In its civil appellate jurisdiction, the Supreme Court ruled that to claim Input Tax Credit, a dealer must establish actual physical movement of goods and transaction genuineness. Evidence required includes details of the seller, delivery vehicle, freight charges, and tax invoices. Failure to prove this may lead to rejection of ITC claims. According to the Supreme Court, if the purchasing dealer cannot provide sufficient evidence to support the crucial aspect of physical movement of the goods that they claimed to have bought from the relevant dealers and used to claim input tax credit, then the Assessing Officer has every right to reject such a claim.
The State of Karnataka challenged a High Court order that allowed purchasing dealers to claim Input Tax Credit (ITC) on green coffee beans purchased for further sale. The Assessing Officer found irregularities in the ITC claimed by the respondent, who had claimed ITC from 27 sellers, 6 of whom were de-registered and 9 had not filed or paid taxes. The ITC claim was disallowed by the Assessing Officer and the first Appellate Authority confirmed this. However, the Karnataka Appellate Tribunal allowed the second appeal, stating that the respondent had purchased the coffee from a registered dealer using genuine tax invoices. The High Court dismissed the revision application filed by the revenue authorities, leading to the present appeal.
In this case, the court emphasized the burden of proof on purchasing dealers to establish the actual transaction and physical movement of goods to claim Input Tax Credit (ITC) under Section 70 of the KVAT Act, 2003. Mere production of invoices or payment by cheques is not enough to discharge this burden of proof. If a dealer knowingly produces a false tax invoice or other document to support an ITC claim, they are liable to pay a penalty.
The court found that the Assessing Officer had provided cogent reasons to doubt the genuineness of the transactions in this case, as some of the selling dealers were de-registered, and others had disputed or denied the sales. Despite this, the first and second Appellate Authorities and the Karnataka High Court allowed the ITC claim on the basis of irrelevant considerations, which was found to be erroneous by the Supreme Court.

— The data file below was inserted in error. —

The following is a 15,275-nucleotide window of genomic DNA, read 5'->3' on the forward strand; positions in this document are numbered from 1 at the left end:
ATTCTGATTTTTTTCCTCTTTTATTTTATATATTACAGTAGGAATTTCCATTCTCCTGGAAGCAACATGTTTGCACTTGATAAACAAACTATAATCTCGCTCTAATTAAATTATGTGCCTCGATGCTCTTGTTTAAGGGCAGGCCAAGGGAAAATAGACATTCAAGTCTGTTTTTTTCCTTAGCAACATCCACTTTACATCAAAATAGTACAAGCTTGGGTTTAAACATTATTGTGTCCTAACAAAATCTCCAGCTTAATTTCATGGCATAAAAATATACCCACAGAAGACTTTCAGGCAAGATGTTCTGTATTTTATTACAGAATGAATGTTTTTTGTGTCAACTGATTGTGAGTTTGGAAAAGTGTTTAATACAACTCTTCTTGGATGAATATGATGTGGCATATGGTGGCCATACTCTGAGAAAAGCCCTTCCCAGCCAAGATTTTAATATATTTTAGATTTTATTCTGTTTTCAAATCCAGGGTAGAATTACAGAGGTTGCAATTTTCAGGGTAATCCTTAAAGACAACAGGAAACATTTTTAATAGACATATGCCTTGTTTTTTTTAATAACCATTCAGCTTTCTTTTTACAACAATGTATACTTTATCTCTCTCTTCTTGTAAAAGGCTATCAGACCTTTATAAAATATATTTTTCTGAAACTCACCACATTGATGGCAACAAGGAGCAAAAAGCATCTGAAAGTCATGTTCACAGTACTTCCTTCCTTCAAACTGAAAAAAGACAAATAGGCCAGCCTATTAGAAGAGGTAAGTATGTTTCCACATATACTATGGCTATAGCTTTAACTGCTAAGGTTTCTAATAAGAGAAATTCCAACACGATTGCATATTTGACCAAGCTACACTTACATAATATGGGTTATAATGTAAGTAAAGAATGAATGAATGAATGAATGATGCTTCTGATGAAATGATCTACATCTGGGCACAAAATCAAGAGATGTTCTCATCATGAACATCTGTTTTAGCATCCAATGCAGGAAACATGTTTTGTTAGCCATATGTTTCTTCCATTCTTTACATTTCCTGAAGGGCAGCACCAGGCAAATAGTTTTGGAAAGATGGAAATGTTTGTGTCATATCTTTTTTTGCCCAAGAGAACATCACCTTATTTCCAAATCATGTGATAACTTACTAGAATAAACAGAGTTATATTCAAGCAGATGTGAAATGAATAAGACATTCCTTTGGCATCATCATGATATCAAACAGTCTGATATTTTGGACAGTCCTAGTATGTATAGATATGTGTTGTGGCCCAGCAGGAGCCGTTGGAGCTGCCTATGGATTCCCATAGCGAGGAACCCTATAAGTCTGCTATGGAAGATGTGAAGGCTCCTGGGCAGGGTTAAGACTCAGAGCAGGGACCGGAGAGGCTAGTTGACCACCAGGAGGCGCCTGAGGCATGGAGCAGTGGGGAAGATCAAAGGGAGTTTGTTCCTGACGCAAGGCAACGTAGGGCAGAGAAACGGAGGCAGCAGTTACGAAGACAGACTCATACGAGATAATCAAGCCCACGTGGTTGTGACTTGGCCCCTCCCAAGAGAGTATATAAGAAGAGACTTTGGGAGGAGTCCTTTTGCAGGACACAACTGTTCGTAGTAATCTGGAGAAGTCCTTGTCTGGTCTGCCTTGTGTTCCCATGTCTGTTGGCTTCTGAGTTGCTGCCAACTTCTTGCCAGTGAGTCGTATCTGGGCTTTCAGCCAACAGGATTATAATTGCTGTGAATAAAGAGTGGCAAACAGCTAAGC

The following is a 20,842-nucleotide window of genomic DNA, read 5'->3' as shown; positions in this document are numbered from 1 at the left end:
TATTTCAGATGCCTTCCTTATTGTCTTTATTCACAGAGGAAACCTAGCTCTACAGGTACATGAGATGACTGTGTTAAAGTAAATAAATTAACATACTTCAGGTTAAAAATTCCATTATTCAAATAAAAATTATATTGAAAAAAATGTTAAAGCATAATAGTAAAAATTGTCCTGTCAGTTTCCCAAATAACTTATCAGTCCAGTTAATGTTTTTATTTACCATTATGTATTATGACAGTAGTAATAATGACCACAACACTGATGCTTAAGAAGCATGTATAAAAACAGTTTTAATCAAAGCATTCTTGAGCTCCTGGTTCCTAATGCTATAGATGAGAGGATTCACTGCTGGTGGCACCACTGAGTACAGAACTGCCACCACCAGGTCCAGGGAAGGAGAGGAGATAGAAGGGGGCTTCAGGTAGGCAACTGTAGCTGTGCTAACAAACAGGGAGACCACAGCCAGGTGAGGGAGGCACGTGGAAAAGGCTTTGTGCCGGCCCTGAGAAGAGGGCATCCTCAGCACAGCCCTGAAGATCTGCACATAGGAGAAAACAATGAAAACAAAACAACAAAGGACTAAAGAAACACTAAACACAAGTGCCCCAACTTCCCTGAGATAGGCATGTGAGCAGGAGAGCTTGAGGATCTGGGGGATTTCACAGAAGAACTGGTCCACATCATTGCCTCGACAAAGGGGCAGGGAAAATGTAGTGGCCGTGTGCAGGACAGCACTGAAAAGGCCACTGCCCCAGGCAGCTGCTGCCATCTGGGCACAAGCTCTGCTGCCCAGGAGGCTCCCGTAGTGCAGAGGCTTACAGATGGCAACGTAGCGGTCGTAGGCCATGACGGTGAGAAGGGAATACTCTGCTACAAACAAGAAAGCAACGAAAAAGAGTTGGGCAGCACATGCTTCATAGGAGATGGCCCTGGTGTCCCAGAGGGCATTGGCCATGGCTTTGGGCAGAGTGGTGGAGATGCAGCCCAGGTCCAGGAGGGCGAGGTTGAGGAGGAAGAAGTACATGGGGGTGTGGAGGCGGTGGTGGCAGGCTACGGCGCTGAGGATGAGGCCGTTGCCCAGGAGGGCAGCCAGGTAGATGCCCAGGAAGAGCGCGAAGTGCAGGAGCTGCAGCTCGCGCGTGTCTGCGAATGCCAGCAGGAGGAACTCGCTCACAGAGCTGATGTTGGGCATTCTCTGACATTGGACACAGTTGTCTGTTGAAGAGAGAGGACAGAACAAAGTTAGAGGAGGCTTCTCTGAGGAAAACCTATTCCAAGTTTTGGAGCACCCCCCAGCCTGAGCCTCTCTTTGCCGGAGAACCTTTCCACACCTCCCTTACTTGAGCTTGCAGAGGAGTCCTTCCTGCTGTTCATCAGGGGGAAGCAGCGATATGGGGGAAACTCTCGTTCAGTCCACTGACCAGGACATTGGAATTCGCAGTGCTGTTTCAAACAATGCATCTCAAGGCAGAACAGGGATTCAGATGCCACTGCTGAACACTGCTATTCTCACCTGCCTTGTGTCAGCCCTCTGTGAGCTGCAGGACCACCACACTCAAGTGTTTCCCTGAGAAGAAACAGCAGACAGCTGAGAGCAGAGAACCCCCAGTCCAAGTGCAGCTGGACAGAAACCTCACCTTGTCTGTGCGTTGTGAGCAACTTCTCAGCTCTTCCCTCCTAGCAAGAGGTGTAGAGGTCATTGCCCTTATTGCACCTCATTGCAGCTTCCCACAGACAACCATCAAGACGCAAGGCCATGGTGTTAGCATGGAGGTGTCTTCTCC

Thus, the court set aside the earlier judgments and held that the burden of proof lies with the purchasing dealer, and they must provide sufficient evidence to establish the physical movement of goods and transaction genuineness. The court’s ruling reinforces the importance of providing accurate and complete documentation to support ITC claims and highlights the consequences of failing to do so.
In conclusion, this court analysis highlights the Supreme Court’s ruling on the burden of proof for Input Tax Credit (ITC) claims under the KVAT Act, 2003. The court emphasized the importance of providing sufficient evidence to establish the physical movement of goods and transaction genuineness, and noted that merely producing invoices or payment by cheques is not enough to discharge this burden of proof. The court’s ruling underscores the need for accurate and complete documentation to support ITC claims and emphasizes the consequences of failing to do so. Overall, this analysis provides valuable insights for businesses and taxpayers regarding the requirements for claiming ITC and the need for compliance with the provisions of the KVAT Act, 2003.